An October 2021 decision of the Financial Services Tribunal upholding an administrative order, a directive, and a penalty by the Prudential Authority is worth noting. The Tribunal held there was no basis for successfully challenging the penalty for an intergroup loan arrangement not recorded in writing and for unjustified dividends paid.
A small licensed life insurance company entered into a cash sweeping transaction with its holding company allowing interest-free loans for an agreed limit of R7.7 million which was exceeded. There was no written record setting out the terms of the arrangement. The arrangement contravened the Insurance Act of 2017: section 30(1)(a) for having no documentary evidence of its insurance business regarding the loan; section 36(1) because the arrangement breached minimum capital requirements; and section 38(1)(e) because the insurer concluded a loan to the holding company without the approval of the Prudential Authority. The life insurer was fined R3 million (R2 million suspended), told to cease the arrangement, and ordered not to pay any dividends for a period of 12 months “to ensure that the insurance business is prudently managed”. Challenges against these orders failed.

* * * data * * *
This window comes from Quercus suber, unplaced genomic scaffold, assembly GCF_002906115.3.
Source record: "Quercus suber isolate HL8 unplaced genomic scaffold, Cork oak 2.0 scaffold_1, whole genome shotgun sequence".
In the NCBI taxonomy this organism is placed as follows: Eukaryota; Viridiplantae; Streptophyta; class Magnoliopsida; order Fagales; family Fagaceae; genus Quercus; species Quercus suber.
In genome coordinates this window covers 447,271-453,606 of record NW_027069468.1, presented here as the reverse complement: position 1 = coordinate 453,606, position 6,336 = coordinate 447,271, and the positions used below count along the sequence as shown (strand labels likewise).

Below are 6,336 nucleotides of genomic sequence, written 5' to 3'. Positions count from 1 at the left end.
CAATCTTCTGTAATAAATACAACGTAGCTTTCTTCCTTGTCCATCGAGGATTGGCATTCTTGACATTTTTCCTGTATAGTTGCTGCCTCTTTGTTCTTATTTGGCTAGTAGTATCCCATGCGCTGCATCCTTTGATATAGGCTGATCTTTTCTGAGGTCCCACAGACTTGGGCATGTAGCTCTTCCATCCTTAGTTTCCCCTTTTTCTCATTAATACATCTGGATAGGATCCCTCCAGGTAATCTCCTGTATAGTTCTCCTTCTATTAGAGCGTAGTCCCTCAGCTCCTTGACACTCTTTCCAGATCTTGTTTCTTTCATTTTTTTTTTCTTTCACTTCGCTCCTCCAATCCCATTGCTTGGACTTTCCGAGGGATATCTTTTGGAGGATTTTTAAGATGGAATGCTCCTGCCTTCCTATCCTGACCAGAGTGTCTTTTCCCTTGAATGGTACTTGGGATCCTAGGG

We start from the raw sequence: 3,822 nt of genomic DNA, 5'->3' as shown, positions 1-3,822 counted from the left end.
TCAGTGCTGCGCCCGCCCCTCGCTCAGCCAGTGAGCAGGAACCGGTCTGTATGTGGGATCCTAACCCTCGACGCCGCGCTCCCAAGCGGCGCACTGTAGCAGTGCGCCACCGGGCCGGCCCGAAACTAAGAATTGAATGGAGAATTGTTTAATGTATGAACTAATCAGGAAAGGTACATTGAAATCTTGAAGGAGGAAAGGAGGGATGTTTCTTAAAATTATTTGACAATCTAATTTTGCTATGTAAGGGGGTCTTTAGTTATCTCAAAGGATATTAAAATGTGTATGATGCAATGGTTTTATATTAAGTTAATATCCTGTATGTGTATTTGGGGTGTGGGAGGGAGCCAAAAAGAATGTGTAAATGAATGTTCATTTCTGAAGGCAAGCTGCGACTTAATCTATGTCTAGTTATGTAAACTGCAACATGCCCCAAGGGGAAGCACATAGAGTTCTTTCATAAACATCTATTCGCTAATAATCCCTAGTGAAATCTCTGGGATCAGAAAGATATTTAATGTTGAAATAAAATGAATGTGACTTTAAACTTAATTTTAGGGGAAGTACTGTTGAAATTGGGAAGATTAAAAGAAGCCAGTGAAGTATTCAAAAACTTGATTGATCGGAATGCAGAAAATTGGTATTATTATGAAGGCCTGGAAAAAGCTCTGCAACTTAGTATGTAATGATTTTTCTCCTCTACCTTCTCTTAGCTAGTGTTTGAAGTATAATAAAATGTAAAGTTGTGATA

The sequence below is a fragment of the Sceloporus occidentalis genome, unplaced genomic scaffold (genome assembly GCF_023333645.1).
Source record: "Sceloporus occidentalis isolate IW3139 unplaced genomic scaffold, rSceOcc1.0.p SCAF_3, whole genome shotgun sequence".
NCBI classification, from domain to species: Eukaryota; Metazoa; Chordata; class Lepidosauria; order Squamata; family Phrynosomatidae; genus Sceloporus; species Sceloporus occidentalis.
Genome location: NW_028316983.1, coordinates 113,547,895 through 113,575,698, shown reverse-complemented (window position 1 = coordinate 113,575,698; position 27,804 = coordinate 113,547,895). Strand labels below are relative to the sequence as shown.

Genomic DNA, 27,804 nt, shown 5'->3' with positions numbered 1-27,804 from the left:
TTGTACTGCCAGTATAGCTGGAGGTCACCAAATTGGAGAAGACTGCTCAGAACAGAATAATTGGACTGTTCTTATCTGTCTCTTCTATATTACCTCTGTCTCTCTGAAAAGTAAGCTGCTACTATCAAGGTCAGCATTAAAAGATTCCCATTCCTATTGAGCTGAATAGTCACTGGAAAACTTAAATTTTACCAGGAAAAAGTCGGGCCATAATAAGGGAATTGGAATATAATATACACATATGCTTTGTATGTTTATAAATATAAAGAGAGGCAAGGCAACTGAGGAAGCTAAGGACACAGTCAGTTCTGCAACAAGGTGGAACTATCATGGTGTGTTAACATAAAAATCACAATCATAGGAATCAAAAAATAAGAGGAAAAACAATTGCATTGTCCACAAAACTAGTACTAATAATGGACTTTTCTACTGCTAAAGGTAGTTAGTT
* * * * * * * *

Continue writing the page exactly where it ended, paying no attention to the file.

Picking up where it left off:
An administrative penalty imposed in the discretion of a regulatory authority will only be set aside on limited grounds of bias, not acting for substantial reasons, capriciousness, or for being wrong in principle. None of those grounds were demonstrated. It was said to be “facile to argue” that because the insurer was the wholly-owned subsidiary there was no risk in regard to the loans. The sweeping back of the loaned money at the end of each month did not mean that the company had maintained its minimum capital requirements and the deterrent penalty was appropriate.
The directive not to pay dividends was appropriate because the company declared a dividend at a stage when it ought not to have done so based on statements that did not reflect the true position but only a temporary one and on a misrepresentation to the Prudential Authority. The PA’s directive was properly intended to ensure that the business was prudently managed.